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Hard luck continues for Gwinnett's Keppinger

San Francisco Giants' Jeff Keppinger hits a solo homer against Florida Marlins' pitcher Javier Vazquez during the first inning of a baseball game on Saturday, Aug. 13, 2011, in Miami. (AP Photo/Jeffrey M. Boan)

San Francisco Giants' Jeff Keppinger hits a solo homer against Florida Marlins' pitcher Javier Vazquez during the first inning of a baseball game on Saturday, Aug. 13, 2011, in Miami. (AP Photo/Jeffrey M. Boan)

ATLANTA -- It looked like Jeff Keppinger's baseball luck had finally changed when he was traded from the Astros, the worst team in the National League, to the defending World Series champion Giants in July.

For the first time as a major leaguer, the former Parkview and Georgia standout was on a contending team and he had a regular job as the San Francisco second baseman.

Keppinger injured his right wrist in a collision at first base with the Braves' Freddie Freeman on an infield hit and spent Tuesday in the training room as he awaited an MRI.

At least the news wasn't as bad as feared. The MRI result was negative and Keppinger is listed as day-to-day with a sprain.

"Kep's done a good job," Giants manager Bruce Bochy said. "We'll miss him as long as he's not in there."

The Giants, who had to put outfielder Carlos Beltran and reliever Sergio Romo on the disabled list before Tuesday night's game, have been wracked by injuries this season. Injuries have been a curse for Keppinger his whole career.

Keppinger, 31, missed the first two months this season with Houston after winter foot surgery. In 2008, he fractured his patella when he fouled a ball off his leg while with the Reds.

The year before, he'd suffered a broken finger in spring training.

Despite that run of bad luck, Keppinger came into this season with a career .281 average and the reputation as nearly impossible to strike out. In fact, Juan Pierre of the White Sox is the only major leaguer who fans less frequently.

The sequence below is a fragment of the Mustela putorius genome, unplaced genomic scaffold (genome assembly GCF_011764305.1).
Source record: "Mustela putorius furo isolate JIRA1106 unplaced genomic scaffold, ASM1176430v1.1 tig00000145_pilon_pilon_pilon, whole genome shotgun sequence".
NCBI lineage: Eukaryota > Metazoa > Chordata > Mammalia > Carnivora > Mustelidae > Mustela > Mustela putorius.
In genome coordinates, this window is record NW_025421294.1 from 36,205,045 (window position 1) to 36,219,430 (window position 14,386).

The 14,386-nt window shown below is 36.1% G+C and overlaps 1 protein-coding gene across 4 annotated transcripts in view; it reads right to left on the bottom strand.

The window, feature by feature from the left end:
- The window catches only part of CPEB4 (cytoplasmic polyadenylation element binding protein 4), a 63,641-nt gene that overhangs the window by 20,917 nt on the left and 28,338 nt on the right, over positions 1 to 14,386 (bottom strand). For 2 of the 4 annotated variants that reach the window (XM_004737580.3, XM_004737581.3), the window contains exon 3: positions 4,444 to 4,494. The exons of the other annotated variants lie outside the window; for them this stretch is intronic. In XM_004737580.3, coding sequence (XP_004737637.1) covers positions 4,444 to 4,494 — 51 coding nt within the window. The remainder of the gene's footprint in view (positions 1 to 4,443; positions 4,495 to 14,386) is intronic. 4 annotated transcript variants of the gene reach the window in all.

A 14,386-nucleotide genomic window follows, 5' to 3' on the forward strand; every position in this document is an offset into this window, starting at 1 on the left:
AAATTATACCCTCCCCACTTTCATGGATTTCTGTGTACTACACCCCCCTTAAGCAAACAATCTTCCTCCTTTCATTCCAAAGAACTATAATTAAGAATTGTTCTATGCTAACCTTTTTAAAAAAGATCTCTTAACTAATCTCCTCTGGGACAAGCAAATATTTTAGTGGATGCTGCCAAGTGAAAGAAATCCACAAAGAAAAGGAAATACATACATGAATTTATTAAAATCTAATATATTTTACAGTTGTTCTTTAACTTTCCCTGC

With Freddy Sanchez sidelined by a shoulder injury that would eventually require season-ending surgery, the Giants jumped at the chance to acquire someone like Keppinger, who was hitting .307 in 43 games for the Astros at the time of the deal.

"I get to go to a team that's in contention," Keppinger said then. "This will be the first time I've ever actually been on a team that's been in first place or even with a winning record. It's definitely exciting and that's what you want when you play this game."

Keppinger, who lives in the Dacula area with his wife, Morgan, and two children, was 2-for-4 in the series opener against the Braves, giving him a .286 average in 24 games with the Giants and an overall mark of .299.

"He's done a great job. He was a nice pickup," Bochy said.

"He's fit right in with us in the No. 2 hole (in the lineup.) He's done a good job defensively and offensively."

Unfortunately, he fit in too well. On the Giants, no one seems to be able to avoid the injury hex this season.

The good vibes from last year do remain, though. Keppinger got to visit the White House with the Giants although he wasn't part of the World Series a year ago.

The Giants went through a 1-8 skid recently, but that was nothing compared to what Keppinger went through with the Astros earlier this season. That gave him plenty of perspective.

"On the teams I was on, you definitely saw a lot of guys feeling sorry for themselves more than on contending teams," Keppinger said. "This team has got swagger. They're the defending world champs.

"Nobody has been panicking at all no matter what's happened. There's a certainty that they're going to get it done."

All the Giants' injuries haven't made it easy, though.